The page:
Revisiting Sheppey and the Sheppey archive: Ray Pahl’s Divisions of Labour 30 years on



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Revisiting Sheppey and the Sheppey archive: Ray Pahl’s Divisions of Labour 30 years on

  • Dawn Lyon (University of Kent) and Graham Crow (University of Southampton)

The original study

  • Divisions of Labour (1984) based on an extensive, mixed methods project
  • Methods included essays written by 142 school leavers in May 1978 (mainly 16-year-olds, 90 boys, 52 girls), imagining themselves towards the end of their lives and looking back
  • Essays now archived at UK Data Archive
  • Speedy publication of ‘Living without a job: how school leavers see the future’ New Society 2 November 1978: 259-62; focus on themes of work, unemployment and family

The original study

  • Pahl acknowledges that article doesn’t do full justice to essay material which ‘would be extremely hard to interpret without some knowledge of the local context. As this improves, I may wish to modify my present interpretation’ (1978: 262)
  • Analysis of young people developed further in Claire Wallace’s For Richer, For Poorer (1987), based on ethnography and questionnaires
  • Analytical theme of contrasting myth and reality (Pahl 1984: ch.7; Wallace 1987: 14)

The original study

The original study

The original study

  • “One of the things about the Isle of Sheppey is that there does appear to be a slight low self-esteem amongst people, it tends to get put down by a lot of people, Islanders, and there’s lots of myths floating around. What was good about his [Pahl’s] report was that it cleared up a lot of those myths, showed them to be unfounded. One of the myths was that young people never want to travel off the island so their employment prospects are very low because they want to stay on the Island, they don’t want to travel. ”

The original study

  • “But in his report he found that a tremendous lot of people commuted off the Island. A lot of young people went to Canterbury College and to schools in Rochester and what have you, so that wasn’t really proved to be true. It’s true that if you ask young people if they haven’t been off the Island much, they’ve been schooled on the Island and their first thought is if they’ve got to get on a train and change here and change there, it’s going to be a mission, but that would be the same for anybody leaving school.” (2009 interview with an original adult study participant)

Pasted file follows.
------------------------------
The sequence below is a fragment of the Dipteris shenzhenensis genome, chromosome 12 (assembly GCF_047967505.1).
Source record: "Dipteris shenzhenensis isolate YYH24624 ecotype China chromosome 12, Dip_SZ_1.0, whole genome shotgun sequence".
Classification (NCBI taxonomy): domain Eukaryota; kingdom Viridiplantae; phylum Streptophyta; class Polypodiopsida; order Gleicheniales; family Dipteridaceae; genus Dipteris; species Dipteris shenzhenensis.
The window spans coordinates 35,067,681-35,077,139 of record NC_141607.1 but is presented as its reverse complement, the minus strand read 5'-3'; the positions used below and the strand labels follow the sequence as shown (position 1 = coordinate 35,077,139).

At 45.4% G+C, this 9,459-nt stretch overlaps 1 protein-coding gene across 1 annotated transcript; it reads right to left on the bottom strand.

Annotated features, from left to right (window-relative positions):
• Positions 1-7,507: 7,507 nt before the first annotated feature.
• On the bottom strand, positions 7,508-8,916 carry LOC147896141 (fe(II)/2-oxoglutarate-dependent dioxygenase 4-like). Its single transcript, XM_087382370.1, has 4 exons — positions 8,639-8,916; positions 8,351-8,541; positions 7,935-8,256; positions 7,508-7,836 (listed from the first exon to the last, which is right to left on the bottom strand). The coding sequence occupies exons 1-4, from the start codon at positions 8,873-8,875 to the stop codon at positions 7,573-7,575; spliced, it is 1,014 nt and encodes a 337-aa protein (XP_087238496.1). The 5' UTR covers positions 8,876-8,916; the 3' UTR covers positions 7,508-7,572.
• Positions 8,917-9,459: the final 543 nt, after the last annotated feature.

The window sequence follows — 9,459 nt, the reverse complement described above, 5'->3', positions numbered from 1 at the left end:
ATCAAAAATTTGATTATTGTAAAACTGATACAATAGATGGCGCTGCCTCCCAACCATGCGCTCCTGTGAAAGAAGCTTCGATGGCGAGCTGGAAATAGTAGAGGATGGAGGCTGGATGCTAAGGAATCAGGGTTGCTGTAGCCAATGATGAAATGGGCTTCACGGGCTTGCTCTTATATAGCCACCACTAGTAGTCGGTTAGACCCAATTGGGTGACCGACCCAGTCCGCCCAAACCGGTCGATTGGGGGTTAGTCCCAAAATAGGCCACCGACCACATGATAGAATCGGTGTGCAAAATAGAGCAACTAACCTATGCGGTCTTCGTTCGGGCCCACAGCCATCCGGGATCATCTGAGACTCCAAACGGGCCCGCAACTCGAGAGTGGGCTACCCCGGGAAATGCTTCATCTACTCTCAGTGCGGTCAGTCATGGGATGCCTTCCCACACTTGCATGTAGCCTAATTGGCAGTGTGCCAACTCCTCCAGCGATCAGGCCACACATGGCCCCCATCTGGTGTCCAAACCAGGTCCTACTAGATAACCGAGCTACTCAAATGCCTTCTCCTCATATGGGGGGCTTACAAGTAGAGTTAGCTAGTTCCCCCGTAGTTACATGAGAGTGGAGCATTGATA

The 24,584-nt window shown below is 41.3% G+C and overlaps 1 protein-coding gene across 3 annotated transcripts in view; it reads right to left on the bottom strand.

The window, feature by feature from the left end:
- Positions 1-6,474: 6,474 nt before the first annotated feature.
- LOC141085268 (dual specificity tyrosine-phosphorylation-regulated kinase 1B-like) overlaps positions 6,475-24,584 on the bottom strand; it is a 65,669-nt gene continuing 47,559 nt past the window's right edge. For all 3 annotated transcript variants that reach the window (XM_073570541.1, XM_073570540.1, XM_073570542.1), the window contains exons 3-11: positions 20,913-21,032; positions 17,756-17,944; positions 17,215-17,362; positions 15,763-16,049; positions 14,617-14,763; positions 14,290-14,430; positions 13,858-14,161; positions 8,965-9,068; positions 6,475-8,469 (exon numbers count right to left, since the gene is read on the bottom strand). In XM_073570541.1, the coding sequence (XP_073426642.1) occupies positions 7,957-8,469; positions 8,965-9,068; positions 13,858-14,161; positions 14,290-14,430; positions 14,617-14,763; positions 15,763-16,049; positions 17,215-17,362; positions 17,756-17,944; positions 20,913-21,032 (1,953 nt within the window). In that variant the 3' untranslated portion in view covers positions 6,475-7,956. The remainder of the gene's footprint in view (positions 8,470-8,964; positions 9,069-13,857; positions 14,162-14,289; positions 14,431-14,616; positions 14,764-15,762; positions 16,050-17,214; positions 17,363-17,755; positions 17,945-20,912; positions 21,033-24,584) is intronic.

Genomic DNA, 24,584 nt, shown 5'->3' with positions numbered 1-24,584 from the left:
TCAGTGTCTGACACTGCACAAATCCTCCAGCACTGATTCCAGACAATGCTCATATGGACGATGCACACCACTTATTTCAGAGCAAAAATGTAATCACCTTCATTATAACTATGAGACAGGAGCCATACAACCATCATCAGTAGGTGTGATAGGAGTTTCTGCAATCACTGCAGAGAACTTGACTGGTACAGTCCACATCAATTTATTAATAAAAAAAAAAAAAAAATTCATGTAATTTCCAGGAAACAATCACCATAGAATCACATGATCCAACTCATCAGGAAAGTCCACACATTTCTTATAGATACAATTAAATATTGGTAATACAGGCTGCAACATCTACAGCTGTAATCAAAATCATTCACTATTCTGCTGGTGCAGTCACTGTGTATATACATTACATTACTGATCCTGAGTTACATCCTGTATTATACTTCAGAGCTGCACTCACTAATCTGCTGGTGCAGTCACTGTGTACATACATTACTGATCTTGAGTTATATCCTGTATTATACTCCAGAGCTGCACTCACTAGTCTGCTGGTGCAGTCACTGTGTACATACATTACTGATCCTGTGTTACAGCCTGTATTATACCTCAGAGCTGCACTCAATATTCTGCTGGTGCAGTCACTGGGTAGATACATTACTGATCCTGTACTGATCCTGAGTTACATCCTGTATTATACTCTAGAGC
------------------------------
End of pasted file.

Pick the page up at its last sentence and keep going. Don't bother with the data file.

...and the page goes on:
The original study

  • Important implication that responsibility for high levels of unemployment on Sheppey, including youth unemployment, in a period of recession are not because of lack of ambition – that would be blaming the victim
  • Need to be cautious around folk wisdom: ‘one of the first things I was told about Sheppey was that there were some people still living there who had never been off the Island’ (Pahl 1984: 144)

What do the 1978 essays say about space and time?

  • Revisiting archived material allows previously undiscussed themes contained in the essays to be explored, such as time and place
  • Some reproduction of negative local images, suggesting ambition to leave Sheppey:
  • ‘this domp of a place’ (Essay 64, male)
  • ‘living in a dump like Isle of Sheppey’ (73, male)
  • ‘I was now living in London away from the increasingly boring Isle of Sheppey’ (28, male)
  • ‘I would also dream of the day that I would leave the island for good’ (110, female)

What do the 1978 essays say about space and time?

  • Not all essays locate their authors’ imagined futures, but 55 of the 142 envisage geographical mobility beyond Kent:
  • London (12 essays)
  • Scotland (3 essays), Cornwall (3 essays)
  • Crawley, Derby, Devon, Doncaster, Dorset, Hampshire, Newcastle, Newmarket, Northampton, Norwich, Portsmouth, Reading, Wales (1 essay each)
  • USA (4 essays), Australia (3 essays), Germany (2 essays)
  • Cyprus, France, Italy, Tibet (1 essay each)
  • Overseas ‘seeing the world’ with Armed Forces (11 essays)
  • Image from Digimap. Used with permission
  • Mobility envisaged within the UK
  • 31 of 142 essays
  • Travel with the armed forces
  • 24 of 142 essays
  • Mobility envisaged beyond the UK
  • Image from maps-world.cn

What do the 1978 essays say about space and time?

  • But indications also of the ‘pull’ of the Island:
  • ‘we decided to stay on the island being as we both had our families here’ (99, female)
  • ‘me and my wife decided to move to the Isle of Sheppey back to my home’ (42, male)
  • ‘When I retired I bought a house in a quiet part of Minster and I settled down to laze away the years I had left’ (85, male)
  • ‘Working-class Islanders do have a strong commitment to their locality’ (Pahl 1984: 193)

What else do the 1978 essays tell us?

  • Essays written as a teenager may not be very ‘realistic’
  • Archive includes Ray Pahl’s notes about the essays, including (on a few)
  • ‘total fantasy’ (on 8)
  • ‘totally unrealistic idea of what he earns and what he gets – own house, car etc.’ (on 38)
  • And author of essay 64 asks ‘how can you right about something that has not happan or may never happan’